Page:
U.S. Representative Eric Cantor’s recent primary loss to free market economics professor David Brat has forced academics to take another look at the TEA Party. “They are very suspicious of liberal professors and believe most of academia is dominated by liberal professors,” Harvard sociologist Theda Skocpol claims. “But they would know the difference in their district, and they wouldn’t disrespect somebody just because they were a professor, if they had the appropriate ideas.”
“It’s not so much an animosity toward higher education, per se, and more toward a cultural elitism among liberals and concerns about liberal biases,” Ruth L Braunstein, a University of Connecticut sociologist claims. Indeed, in the same article in which those quotes appear, in the Chronicle of Higher Education, Jon A. Shields, an associate professor of government at Claremont McKenna College, states that in academia “there are a lot of conservatives who are closeted before tenure.”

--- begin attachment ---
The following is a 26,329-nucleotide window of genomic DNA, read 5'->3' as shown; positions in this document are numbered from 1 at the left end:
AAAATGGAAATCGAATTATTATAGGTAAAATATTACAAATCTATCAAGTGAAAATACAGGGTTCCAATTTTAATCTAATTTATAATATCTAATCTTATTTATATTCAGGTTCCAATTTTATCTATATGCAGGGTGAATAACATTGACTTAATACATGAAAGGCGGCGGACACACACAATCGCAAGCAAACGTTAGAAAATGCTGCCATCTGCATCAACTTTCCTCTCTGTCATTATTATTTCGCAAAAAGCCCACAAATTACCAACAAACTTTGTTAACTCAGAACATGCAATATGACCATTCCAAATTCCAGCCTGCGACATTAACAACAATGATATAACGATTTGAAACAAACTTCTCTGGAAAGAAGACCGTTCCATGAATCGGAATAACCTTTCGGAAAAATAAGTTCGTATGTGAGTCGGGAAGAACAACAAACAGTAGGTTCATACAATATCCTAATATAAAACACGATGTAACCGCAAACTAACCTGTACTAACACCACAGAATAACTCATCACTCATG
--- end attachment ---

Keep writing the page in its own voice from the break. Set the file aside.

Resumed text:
“That’s very common.” Thus, to most in academe, conservatives are, at best, exotic, and, more commonly, dangerous. Indeed, academics are often surprised to find any evidence of erudition among TEA partiers, even though, as Jack Stirpling, author of the aforementioned article in The Chronicle, notes, “A 2013 report by the Pew Research Center for the People and the Press said that 34 percent of Tea Party supporters have a college degree, compared with 26 percent of non-Tea Party Republicans.”
Just think of Ted Cruz vis-à-vis John McCain.